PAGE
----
Over 50,000 speeding drivers caught on smart motorways
An investigation by the BBC's One Show has revealed that the number of motorists fined for speeding on smart motorways has increased by 50,000 over the last five years.
As Motoring Research reports, 52,516 tickets were issued on smart stretches of the M1, M25, M4, M42 and M6 between 2014 and 2015. This is up from the 2,023 tickets issued in 2010-2011, before smart motorways were commonplace.
Smart motorways were introduced with the aim of easing congestion. They use overhead gantries to change speed limits and open and close lanes, including the hard shoulder.
Often, these gantries have average speed cameras that monitor the traffic when lower speed limits are enforced. These cameras are then turned off when the motorway is running at the national speed limit of 70mph.
But the investigation found that it wasn't just the number of speeding tickets that had increased. The research discovered the revenue raised by cameras on smart motorways rose to over £1.1m, up from £150,600 five years ago.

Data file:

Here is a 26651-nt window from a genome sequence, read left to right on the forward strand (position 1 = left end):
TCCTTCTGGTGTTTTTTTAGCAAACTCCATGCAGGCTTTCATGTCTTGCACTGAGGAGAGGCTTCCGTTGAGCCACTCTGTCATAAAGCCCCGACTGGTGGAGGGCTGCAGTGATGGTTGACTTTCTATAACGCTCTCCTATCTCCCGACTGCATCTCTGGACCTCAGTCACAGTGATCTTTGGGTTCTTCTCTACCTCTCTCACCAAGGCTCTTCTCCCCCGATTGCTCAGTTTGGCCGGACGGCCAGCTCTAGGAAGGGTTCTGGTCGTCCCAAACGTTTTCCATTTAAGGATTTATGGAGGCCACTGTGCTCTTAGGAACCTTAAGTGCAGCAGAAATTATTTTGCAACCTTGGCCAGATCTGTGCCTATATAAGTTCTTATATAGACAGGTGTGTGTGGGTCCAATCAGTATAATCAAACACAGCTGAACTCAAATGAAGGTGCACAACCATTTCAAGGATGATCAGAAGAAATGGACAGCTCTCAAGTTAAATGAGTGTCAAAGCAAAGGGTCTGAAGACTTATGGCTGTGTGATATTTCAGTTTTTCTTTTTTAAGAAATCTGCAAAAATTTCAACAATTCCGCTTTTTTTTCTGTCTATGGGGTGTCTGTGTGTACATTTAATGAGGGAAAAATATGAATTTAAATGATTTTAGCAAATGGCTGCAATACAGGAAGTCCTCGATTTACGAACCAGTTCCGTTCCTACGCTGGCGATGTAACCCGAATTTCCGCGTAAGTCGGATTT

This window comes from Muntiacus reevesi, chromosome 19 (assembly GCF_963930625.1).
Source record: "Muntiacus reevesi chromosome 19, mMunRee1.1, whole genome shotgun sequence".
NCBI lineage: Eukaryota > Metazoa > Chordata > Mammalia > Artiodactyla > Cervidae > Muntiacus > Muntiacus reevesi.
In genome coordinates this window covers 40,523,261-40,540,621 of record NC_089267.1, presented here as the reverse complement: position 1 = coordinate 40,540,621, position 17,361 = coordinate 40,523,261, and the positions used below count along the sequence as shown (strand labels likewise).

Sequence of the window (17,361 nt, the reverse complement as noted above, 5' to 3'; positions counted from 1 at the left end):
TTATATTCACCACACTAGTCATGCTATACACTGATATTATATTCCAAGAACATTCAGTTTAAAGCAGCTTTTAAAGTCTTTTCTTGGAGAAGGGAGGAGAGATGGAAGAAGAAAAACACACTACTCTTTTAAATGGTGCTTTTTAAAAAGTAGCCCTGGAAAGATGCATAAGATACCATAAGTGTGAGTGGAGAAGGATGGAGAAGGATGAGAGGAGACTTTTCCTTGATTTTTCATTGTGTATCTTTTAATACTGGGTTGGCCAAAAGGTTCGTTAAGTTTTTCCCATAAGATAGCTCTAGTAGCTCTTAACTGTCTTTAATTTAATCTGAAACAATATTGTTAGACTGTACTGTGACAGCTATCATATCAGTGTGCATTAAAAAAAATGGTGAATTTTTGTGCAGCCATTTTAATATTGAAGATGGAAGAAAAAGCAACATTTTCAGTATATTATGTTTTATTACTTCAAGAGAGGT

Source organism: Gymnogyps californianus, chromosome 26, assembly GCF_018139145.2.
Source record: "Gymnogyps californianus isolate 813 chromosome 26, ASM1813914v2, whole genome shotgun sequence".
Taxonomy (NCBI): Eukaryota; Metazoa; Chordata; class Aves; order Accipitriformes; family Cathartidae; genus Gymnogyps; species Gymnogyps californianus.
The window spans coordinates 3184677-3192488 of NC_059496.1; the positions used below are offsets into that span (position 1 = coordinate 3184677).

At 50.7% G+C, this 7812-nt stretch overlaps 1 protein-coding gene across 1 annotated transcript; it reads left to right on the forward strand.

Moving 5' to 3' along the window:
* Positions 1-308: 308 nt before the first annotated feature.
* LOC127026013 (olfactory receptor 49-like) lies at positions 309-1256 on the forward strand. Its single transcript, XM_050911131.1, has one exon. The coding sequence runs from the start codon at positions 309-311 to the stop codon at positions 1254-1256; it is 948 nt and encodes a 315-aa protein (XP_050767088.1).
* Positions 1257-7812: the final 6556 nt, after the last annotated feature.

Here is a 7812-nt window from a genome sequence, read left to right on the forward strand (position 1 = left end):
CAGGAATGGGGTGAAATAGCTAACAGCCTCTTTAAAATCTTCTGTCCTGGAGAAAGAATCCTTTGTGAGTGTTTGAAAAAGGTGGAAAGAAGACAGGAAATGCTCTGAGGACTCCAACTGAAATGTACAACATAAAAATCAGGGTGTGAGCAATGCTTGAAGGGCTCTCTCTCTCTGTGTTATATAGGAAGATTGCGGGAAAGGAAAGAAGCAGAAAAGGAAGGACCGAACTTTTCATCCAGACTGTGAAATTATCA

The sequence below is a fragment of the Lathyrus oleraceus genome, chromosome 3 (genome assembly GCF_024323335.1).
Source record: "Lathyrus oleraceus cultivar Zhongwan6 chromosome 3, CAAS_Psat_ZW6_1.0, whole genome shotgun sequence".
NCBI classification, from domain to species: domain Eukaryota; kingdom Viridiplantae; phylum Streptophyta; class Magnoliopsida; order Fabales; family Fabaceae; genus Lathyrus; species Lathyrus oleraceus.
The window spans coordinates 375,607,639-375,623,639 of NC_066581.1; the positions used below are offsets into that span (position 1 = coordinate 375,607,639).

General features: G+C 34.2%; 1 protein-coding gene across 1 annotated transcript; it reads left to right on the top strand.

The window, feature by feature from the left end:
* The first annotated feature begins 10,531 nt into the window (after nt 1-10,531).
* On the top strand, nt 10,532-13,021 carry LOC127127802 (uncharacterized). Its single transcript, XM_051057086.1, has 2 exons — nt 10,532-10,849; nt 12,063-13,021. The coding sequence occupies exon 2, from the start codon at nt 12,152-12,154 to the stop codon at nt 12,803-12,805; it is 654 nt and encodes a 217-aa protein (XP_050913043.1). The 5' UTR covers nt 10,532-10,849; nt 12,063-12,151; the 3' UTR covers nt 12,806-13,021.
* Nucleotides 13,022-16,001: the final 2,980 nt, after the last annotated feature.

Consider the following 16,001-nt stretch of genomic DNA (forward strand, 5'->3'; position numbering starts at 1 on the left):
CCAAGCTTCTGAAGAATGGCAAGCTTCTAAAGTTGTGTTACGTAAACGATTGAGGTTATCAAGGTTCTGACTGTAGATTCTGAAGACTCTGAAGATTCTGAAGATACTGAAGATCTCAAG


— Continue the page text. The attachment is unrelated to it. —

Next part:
Along one section of the M1, police in Nottinghamshire issued 8,489 speeding tickets last year, amounting to £425,000 in fines. However, in 2010, no fines were issued along this section.
Last year, Bedfordshire's police and crime commissioner, Olly Martins, controversially suggested activating speed cameras on the M1 in order to raise much-needed cash for the force.
Speaking at the time, RAC chief engineer, David Bizley, said: "For many years, RAC research has shown that a majority of motorists regard speed cameras primarily as revenue generators for the police."
Bizley added: "Motorists tell us that they would like to see better enforcement and more roads police officers, but enforcement needs to be prioritised in terms of road safety benefits and not in terms of the value of the revenues generated."
There are currently around 236 miles of smart motorways in the UK.
Do you think smart motorways help to ease congestion?
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